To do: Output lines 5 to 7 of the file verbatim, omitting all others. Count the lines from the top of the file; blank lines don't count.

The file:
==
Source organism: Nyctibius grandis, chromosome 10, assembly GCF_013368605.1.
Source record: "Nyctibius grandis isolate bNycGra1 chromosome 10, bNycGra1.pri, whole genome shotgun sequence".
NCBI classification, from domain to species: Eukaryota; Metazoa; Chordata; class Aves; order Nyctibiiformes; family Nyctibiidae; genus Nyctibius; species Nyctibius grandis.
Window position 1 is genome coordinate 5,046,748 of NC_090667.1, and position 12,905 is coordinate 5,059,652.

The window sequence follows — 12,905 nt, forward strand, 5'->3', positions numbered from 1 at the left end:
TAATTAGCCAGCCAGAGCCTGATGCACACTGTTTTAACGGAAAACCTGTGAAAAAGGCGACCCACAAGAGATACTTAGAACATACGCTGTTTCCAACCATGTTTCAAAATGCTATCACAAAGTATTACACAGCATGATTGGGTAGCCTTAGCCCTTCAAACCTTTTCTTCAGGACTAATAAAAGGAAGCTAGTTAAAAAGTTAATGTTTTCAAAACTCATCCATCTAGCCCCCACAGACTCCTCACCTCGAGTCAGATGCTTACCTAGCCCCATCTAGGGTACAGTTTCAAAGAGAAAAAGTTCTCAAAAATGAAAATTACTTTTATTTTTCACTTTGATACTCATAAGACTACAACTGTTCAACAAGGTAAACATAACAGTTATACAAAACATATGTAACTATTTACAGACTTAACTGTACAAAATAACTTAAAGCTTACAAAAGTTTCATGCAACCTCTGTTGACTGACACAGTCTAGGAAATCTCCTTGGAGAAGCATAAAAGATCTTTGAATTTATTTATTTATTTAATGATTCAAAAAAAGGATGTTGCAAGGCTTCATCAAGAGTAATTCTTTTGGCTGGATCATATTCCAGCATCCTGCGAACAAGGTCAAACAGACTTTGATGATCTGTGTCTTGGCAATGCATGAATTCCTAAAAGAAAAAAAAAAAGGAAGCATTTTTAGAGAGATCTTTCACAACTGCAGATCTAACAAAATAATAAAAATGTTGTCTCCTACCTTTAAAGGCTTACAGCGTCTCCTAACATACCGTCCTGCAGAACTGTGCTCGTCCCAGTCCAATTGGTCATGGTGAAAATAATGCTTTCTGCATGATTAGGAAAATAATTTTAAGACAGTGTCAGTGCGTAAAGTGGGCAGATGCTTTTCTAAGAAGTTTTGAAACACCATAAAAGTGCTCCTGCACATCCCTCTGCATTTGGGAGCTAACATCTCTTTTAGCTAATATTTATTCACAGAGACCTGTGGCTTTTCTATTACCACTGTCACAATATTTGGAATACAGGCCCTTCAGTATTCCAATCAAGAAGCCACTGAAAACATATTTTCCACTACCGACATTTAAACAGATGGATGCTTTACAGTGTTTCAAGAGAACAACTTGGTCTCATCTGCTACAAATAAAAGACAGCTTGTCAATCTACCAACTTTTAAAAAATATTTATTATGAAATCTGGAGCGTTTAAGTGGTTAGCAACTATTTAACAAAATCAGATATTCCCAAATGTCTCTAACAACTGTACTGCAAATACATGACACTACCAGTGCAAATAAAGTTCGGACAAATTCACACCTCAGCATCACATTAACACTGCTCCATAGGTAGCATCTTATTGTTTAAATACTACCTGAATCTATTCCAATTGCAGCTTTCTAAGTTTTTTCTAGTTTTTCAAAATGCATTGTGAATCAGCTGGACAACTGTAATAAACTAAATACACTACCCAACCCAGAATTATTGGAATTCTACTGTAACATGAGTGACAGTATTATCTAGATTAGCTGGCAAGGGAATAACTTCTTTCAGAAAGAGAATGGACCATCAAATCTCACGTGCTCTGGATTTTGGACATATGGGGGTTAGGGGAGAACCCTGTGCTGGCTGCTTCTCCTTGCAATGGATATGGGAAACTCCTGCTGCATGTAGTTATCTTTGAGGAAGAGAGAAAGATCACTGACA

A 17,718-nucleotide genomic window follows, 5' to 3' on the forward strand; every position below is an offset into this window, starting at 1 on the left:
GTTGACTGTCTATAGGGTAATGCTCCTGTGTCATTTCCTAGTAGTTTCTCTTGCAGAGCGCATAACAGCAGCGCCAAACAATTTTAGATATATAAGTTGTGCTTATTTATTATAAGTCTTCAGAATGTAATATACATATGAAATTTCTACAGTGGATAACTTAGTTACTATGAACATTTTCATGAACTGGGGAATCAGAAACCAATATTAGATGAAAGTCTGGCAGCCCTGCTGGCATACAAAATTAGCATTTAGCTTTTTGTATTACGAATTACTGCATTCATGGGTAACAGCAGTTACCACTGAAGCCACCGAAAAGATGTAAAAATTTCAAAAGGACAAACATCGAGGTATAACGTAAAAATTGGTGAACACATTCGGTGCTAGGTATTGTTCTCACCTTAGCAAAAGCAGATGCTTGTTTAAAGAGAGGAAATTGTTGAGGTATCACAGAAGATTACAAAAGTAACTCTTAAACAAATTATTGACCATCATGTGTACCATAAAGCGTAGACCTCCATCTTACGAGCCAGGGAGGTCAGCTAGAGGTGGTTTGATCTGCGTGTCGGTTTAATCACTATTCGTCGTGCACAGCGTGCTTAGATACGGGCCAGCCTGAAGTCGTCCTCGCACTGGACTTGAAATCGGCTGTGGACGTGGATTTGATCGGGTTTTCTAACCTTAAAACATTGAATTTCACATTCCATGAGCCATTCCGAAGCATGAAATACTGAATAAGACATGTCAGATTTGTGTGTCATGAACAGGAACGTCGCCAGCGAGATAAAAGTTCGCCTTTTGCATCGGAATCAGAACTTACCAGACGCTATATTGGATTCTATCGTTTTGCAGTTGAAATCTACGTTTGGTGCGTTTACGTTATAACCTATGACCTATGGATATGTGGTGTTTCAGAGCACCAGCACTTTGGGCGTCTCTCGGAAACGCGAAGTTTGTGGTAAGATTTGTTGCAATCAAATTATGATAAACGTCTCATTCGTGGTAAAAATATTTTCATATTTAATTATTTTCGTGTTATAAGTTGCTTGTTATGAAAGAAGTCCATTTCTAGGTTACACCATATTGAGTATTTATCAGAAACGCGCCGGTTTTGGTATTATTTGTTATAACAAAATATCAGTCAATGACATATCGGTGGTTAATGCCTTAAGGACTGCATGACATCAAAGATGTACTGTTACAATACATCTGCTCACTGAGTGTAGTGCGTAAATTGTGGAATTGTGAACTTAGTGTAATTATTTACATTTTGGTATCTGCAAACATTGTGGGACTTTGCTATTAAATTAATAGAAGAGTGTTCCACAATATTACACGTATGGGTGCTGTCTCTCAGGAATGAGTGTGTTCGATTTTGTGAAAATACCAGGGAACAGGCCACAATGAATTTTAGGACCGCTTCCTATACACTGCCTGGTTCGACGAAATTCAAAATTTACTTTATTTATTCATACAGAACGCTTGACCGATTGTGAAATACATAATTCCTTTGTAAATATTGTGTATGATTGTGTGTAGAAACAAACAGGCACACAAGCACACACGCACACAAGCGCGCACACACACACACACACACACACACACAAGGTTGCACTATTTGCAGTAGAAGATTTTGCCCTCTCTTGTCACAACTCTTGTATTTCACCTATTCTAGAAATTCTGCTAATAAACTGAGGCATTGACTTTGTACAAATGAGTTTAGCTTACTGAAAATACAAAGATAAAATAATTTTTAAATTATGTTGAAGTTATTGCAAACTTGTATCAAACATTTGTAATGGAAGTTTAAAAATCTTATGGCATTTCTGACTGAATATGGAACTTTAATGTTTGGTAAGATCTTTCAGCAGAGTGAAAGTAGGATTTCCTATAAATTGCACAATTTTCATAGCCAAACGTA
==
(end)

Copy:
The window sequence follows — 12,905 nt, forward strand, 5'->3', positions numbered from 1 at the left end:
TAATTAGCCAGCCAGAGCCTGATGCACACTGTTTTAACGGAAAACCTGTGAAAAAGGCGACCCACAAGAGATACTTAGAACATACGCTGTTTCCAACCATGTTTCAAAATGCTATCACAAAGTATTACACAGCATGATTGGGTAGCCTTAGCCCTTCAAACCTTTTCTTCAGGACTAATAAAAGGAAGCTAGTTAAAAAGTTAATGTTTTCAAAACTCATCCATCTAGCCCCCACAGACTCCTCACCTCGAGTCAGATGCTTACCTAGCCCCATCTAGGGTACAGTTTCAAAGAGAAAAAGTTCTCAAAAATGAAAATTACTTTTATTTTTCACTTTGATACTCATAAGACTACAACTGTTCAACAAGGTAAACATAACAGTTATACAAAACATATGTAACTATTTACAGACTTAACTGTACAAAATAACTTAAAGCTTACAAAAGTTTCATGCAACCTCTGTTGACTGACACAGTCTAGGAAATCTCCTTGGAGAAGCATAAAAGATCTTTGAATTTATTTATTTATTTAATGATTCAAAAAAAGGATGTTGCAAGGCTTCATCAAGAGTAATTCTTTTGGCTGGATCATATTCCAGCATCCTGCGAACAAGGTCAAACAGACTTTGATGATCTGTGTCTTGGCAATGCATGAATTCCTAAAAGAAAAAAAAAAAGGAAGCATTTTTAGAGAGATCTTTCACAACTGCAGATCTAACAAAATAATAAAAATGTTGTCTCCTACCTTTAAAGGCTTACAGCGTCTCCTAACATACCGTCCTGCAGAACTGTGCTCGTCCCAGTCCAATTGGTCATGGTGAAAATAATGCTTTCTGCATGATTAGGAAAATAATTTTAAGACAGTGTCAGTGCGTAAAGTGGGCAGATGCTTTTCTAAGAAGTTTTGAAACACCATAAAAGTGCTCCTGCACATCCCTCTGCATTTGGGAGCTAACATCTCTTTTAGCTAATATTTATTCACAGAGACCTGTGGCTTTTCTATTACCACTGTCACAATATTTGGAATACAGGCCCTTCAGTATTCCAATCAAGAAGCCACTGAAAACATATTTTCCACTACCGACATTTAAACAGATGGATGCTTTACAGTGTTTCAAGAGAACAACTTGGTCTCATCTGCTACAAATAAAAGACAGCTTGTCAATCTACCAACTTTTAAAAAATATTTATTATGAAATCTGGAGCGTTTAAGTGGTTAGCAACTATTTAACAAAATCAGATATTCCCAAATGTCTCTAACAACTGTACTGCAAATACATGACACTACCAGTGCAAATAAAGTTCGGACAAATTCACACCTCAGCATCACATTAACACTGCTCCATAGGTAGCATCTTATTGTTTAAATACTACCTGAATCTATTCCAATTGCAGCTTTCTAAGTTTTTTCTAGTTTTTCAAAATGCATTGTGAATCAGCTGGACAACTGTAATAAACTAAATACACTACCCAACCCAGAATTATTGGAATTCTACTGTAACATGAGTGACAGTATTATCTAGATTAGCTGGCAAGGGAATAACTTCTTTCAGAAAGAGAATGGACCATCAAATCTCACGTGCTCTGGATTTTGGACATATGGGGGTTAGGGGAGAACCCTGTGCTGGCTGCTTCTCCTTGCAATGGATATGGGAAACTCCTGCTGCATGTAGTTATCTTTGAGGAAGAGAGAAAGATCACTGACA

A 17,718-nucleotide genomic window follows, 5' to 3' on the forward strand; every position below is an offset into this window, starting at 1 on the left: